You can also try incorporating them into certain compound lifts, too!
Eccentric exercises, or negatives, are an excellent way to build muscle.
Negative resistance training focuses on forcing muscles into lengthening under load, which recruits more motor units (muscle fibers) than normal training can.
Whether you’re trying to lose weight or gain muscle mass, eccentric leg exercises (or eccentric quad exercises) are effective for improving leanness.
By focusing on negative actions instead of positive ones, your body is forced to work harder during every exercise—which leads directly to increased muscle growth via increased satellite cell activity.
While it’s important that you maintain proper form when performing eccentrics, it’s also important that you engage in progressive overload by gradually adding weight over time.
A typical eccentric workout would consist of 3 sets of 8–12 repetitions per set, with each exercise being performed at a 2-second lowering phase followed by a 4-second lifting phase.
This results in approximately 7 seconds of lowering followed by 7 seconds of lifting for each repetition.
For example, if you were doing drop lunges with 75 pounds of added weight, you would descend slowly toward the floor before lifting yourself back up using your quads.
Be sure to allow about 1 minute between sets so that you have enough energy to complete them fully.
Eccentric quad exercises can be done using a variety of equipment. The simplest way is through bodyweight movements such as squats, lunges, leg presses, and calf raises.
Another method is adding weight via weighted vests or dumbbells. Other options include Smith machines, barbells, kettlebells, cables, or pulley systems.
No matter what equipment you choose to use for your eccentric quad exercises, it’s important that you never sacrifice form for added weight.
Not only do you risk injuring yourself, but your muscles will also fail to grow as effectively as they would with lighter weights and proper form.
For example, if you were doing eccentric lunges with a 45-pound plate on each side instead of just your own body weight, there’s a chance that you could lose focus and start taking bigger steps than normal.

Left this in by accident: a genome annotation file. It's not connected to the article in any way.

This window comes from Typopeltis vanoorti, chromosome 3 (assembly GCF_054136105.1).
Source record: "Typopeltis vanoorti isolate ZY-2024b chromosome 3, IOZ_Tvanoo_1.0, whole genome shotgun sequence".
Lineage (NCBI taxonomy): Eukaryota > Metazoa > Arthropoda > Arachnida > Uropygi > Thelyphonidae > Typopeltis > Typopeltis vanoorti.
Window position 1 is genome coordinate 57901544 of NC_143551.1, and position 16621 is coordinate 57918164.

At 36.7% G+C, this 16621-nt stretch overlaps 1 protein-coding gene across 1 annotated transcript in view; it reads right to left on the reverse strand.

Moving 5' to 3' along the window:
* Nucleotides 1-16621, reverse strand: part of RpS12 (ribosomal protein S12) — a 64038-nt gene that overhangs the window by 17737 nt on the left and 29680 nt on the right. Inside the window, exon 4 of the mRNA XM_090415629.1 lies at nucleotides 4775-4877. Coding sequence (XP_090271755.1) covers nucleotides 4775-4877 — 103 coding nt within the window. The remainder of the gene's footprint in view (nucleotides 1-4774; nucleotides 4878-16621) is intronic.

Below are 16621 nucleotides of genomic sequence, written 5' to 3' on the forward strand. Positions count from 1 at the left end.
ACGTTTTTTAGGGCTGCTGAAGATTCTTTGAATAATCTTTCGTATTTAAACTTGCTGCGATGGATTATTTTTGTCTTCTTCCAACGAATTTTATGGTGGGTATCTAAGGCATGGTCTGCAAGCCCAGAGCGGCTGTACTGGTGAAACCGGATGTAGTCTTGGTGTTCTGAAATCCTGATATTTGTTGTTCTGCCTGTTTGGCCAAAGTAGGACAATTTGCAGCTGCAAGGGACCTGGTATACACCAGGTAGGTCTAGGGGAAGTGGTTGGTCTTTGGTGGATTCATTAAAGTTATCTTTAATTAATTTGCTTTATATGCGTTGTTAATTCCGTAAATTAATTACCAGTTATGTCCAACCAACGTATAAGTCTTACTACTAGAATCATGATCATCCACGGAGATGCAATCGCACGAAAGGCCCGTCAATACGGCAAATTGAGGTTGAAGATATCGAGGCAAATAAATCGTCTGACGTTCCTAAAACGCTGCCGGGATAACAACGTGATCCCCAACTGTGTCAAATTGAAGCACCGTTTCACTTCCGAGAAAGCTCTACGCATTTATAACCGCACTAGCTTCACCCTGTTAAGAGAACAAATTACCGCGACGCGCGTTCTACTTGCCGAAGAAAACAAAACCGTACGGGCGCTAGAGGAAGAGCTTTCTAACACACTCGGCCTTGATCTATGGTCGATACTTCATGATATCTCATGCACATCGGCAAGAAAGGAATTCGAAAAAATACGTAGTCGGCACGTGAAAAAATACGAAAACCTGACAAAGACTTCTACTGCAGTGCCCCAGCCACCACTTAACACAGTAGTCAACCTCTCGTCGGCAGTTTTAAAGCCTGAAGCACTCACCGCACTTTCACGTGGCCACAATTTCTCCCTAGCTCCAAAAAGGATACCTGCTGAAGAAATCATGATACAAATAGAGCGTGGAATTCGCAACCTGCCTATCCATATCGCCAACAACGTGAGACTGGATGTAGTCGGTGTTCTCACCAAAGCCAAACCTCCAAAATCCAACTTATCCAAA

This would not only put extra strain on your joints and ligaments but could potentially decrease motor unit activation by trying to perform too many repetitions at once.
Have a look at this video where I teach you how to use eccentrics to finally master the pistol squat!
The next 5 examples of exercises are the best for your quadriceps muscles.
And just by focusing on the eccentric phase of the exercise, you are going to eliminate your quadriceps weakness and build muscle size in the front of the thigh, right where you want it!
By slowing down the lowering phase while still going through the full range of motion you will experience greater muscular fatigue stressing your muscles in different ways than you’ve put them through.
First though, here are my 5 best leg exercises with kettlebells!
If you’re trying to build quad strength, eccentric exercises might be a good fit for you.
Learn more about leg press machines in general, and also how they can help build stronger quads using eccentric lifts.
For leg presses specifically, try to complete 8-12 reps in one set. As with any exercise program, consult your doctor before beginning—this goes double if you have an existing condition or injury!—and be sure to begin at low weights until you are familiar with the proper form.
Squats are a great way to build strength in your legs, particularly in your quads.
Barbell squats are a great place to start if you want to strengthen your quad muscles.
To perform barbell squats, stand with your feet slightly apart with a barbell held on top of your shoulders.
Slowly bend at your knees as if you’re about to sit down on a chair. As you squat, keep your back straight and chest up.
Only go down until your upper thighs are parallel to the floor; ensure that you don’t bend forward too much or allow your torso to lean backward.
Pause for one second before slowly standing back up.
Take a seat on your leg extension machine with your back straight, extend both legs out fully in front of you, and grab onto either side of your seat.
Lower both legs down for two seconds, and then bring them back up again using only one second.
This is considered one rep; aim for ten per set. If that becomes too easy, add resistance with ankle weights or a weight vest.
To do a Zercher squat, place a barbell into the crooks of your elbows, similar to a front squat position.